The “fairly privileged young person feels lost in the world” story is well-trodden territory. The most notable incarnation of this story is probably Catcher in the Rye, J.D. Salinger’s 1951 novel that still speaks to teenagers today. But while plenty of people around me felt differently, I hated Catcher in the Rye when I read it in high school. I failed to empathize with the protagonist Holden Caulfield, and while I now have a bit more nuanced take on it than I did then, I still think that the book has a hard time connecting with people who don’t already feel the way Holden does. And I have this same problem with pretty much every attempt to tell this story. Night in the Woods tells this story, but it does so in a way that actually works.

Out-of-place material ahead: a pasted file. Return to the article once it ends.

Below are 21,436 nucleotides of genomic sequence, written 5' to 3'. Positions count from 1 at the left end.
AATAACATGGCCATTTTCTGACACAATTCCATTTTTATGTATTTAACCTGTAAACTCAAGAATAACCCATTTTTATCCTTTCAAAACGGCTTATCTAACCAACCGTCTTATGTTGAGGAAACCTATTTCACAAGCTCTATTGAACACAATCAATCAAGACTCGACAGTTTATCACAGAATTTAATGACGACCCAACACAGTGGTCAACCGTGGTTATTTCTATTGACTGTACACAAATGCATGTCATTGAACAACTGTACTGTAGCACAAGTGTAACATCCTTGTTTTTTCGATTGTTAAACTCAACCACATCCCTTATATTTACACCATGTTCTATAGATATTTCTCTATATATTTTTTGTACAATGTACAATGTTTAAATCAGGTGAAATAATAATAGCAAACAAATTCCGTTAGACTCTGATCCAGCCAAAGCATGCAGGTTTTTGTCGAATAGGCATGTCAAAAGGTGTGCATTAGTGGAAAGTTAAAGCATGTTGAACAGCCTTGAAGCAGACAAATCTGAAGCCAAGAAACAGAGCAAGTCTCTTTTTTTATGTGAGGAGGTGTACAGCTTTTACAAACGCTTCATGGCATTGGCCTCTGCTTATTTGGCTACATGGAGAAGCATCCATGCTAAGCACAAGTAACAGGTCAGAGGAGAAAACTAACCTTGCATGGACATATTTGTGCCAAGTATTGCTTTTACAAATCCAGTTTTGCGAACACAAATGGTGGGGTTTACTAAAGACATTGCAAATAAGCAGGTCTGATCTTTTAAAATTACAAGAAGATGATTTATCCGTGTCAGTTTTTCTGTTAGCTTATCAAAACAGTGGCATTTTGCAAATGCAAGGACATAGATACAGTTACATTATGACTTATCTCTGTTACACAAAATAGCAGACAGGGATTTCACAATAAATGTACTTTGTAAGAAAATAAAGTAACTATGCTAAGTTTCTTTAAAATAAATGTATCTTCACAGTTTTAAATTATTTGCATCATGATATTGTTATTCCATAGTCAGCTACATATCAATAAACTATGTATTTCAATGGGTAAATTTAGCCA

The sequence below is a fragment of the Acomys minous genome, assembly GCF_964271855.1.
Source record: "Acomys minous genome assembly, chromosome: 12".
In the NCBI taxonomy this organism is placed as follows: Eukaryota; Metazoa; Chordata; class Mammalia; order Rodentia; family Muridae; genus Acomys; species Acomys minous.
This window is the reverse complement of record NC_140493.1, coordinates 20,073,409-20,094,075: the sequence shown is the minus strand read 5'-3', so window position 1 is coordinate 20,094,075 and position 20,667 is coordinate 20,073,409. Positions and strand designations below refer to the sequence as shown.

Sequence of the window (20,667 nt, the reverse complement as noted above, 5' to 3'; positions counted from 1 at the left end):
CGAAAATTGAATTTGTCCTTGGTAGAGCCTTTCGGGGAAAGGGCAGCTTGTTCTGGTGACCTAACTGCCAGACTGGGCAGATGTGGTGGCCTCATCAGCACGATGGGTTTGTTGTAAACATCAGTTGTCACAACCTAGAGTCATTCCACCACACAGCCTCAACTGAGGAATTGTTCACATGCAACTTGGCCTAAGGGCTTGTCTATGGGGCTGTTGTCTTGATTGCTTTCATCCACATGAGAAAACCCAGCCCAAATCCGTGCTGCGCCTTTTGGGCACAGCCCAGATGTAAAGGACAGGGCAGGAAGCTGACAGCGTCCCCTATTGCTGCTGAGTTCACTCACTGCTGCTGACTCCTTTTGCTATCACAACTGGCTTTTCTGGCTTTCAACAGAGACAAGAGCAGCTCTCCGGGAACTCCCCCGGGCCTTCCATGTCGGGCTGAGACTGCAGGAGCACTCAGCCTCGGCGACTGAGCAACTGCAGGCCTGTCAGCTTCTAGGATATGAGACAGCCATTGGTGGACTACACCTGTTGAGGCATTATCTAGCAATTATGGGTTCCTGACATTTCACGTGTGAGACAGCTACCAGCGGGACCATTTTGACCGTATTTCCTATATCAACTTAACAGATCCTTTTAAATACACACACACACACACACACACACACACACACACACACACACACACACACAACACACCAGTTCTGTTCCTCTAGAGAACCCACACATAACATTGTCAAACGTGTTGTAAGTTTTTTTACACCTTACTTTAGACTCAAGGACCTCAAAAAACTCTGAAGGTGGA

Night in the Woods is a character study focused on the character of Mae, a girl who just dropped out of college and is moving back in with her parents in the rust belt town she grew up in. While there she reunites with her old friends and discovers how their lives and the town have changed while she was gone. Most of the people she meets up with didn’t go to college, and so a lot of the story is about how they have transitioned into adulthood while Mae really hasn’t. Mae’s best friend Gregg and his boyfriend Angus are trying to save up to move out of town, while her other friend Bea is also living on her own and trying to make ends meet. This contrasts nicely with Mae who is living with her parents and not working. Even her parents are having trouble due to local industries going out of business, but none of this financial burden is ever placed on Mae’s back. Ultimately, she gets to live a carefree life that nobody around her can. But she still isn’t satisfied and still felt the need to drop out of school.